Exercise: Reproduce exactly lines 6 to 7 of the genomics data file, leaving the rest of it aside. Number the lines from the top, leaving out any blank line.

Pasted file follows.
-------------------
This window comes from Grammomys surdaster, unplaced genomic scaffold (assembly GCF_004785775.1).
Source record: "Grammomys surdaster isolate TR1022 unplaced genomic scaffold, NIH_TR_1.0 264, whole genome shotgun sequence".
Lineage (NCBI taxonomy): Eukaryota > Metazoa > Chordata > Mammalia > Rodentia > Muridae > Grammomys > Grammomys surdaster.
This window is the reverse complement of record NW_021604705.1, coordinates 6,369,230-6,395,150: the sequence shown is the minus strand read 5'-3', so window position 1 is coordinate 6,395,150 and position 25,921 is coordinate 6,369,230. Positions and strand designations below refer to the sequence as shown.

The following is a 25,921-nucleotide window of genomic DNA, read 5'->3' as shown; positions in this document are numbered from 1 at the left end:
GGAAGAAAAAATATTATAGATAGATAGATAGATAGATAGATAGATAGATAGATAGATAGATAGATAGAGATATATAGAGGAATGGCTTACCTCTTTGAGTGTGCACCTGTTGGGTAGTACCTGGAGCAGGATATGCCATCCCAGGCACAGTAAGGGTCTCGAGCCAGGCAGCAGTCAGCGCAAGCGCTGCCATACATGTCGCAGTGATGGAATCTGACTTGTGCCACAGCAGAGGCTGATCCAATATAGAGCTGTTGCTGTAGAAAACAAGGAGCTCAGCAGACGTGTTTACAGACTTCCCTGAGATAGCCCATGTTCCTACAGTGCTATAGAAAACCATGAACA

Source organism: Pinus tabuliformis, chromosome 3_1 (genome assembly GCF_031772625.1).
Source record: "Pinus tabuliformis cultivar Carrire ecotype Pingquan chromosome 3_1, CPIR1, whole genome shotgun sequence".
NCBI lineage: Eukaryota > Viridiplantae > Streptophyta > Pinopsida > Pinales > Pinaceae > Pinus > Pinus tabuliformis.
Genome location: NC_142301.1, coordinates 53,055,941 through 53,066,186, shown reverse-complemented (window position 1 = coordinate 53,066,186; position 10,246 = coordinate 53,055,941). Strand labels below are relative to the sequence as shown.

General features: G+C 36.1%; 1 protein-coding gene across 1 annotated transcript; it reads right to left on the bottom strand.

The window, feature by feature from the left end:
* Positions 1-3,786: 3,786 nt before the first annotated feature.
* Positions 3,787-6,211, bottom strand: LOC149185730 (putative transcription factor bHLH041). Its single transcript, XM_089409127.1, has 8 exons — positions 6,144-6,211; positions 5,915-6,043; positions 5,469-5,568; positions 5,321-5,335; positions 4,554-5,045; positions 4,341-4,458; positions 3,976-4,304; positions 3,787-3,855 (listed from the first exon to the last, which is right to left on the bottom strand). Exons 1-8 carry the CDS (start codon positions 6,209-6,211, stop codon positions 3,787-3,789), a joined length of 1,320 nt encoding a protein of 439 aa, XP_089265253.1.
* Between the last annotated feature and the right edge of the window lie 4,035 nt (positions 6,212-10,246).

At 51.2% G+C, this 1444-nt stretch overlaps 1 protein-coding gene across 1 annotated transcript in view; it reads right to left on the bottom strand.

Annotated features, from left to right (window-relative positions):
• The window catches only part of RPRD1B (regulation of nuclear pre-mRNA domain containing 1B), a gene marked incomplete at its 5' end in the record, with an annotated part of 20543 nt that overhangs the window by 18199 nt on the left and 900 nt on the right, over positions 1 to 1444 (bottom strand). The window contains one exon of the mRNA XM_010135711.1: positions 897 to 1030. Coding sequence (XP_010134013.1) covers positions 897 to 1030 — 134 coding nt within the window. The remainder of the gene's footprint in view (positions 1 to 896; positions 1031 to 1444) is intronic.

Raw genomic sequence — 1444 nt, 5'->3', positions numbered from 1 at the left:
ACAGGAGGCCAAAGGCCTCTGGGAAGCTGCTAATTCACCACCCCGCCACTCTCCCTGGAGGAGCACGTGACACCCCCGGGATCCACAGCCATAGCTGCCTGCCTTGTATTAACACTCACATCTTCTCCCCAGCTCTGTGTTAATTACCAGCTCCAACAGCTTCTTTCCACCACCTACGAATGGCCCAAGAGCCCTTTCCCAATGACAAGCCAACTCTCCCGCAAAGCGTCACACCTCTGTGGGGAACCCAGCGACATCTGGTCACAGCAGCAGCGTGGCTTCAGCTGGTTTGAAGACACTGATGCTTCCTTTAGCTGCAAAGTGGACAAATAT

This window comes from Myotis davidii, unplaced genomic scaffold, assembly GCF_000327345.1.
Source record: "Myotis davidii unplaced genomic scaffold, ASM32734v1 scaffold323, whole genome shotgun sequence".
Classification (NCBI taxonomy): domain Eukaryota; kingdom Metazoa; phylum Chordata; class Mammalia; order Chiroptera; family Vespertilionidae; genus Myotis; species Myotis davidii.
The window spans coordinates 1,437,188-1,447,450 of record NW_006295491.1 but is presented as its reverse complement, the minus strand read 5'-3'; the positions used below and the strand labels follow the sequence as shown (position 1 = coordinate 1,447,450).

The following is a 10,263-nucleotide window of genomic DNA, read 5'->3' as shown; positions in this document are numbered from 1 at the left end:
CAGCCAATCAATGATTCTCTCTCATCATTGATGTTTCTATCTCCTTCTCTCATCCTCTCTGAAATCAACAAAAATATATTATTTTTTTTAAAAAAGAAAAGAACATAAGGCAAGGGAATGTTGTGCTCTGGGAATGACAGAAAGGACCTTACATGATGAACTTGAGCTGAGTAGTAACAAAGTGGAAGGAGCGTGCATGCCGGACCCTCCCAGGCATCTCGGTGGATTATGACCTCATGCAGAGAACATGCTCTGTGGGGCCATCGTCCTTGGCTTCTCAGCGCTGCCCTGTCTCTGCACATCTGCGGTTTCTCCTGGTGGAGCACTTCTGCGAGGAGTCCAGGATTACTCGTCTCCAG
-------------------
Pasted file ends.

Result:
GGAAGAAAAAATATTATAGATAGATAGATAGATAGATAGATAGATAGATAGATAGATAGATAGATAGAGATATATAGAGGAATGGCTTACCTCTTTGAGTGTGCACCTGTTGGGTAGTACCTGGAGCAGGATATGCCATCCCAGGCACAGTAAGGGTCTCGAGCCAGGCAGCAGTCAGCGCAAGCGCTGCCATACATGTCGCAGTGATGGAATCTGACTTGTGCCACAGCAGAGGCTGATCCAATATAGAGCTGTTGCTGTAGAAAACAAGGAGCTCAGCAGACGTGTTTACAGACTTCCCTGAGATAGCCCATGTTCCTACAGTGCTATAGAAAACCATGAACA

Source organism: Pinus tabuliformis, chromosome 3_1 (genome assembly GCF_031772625.1).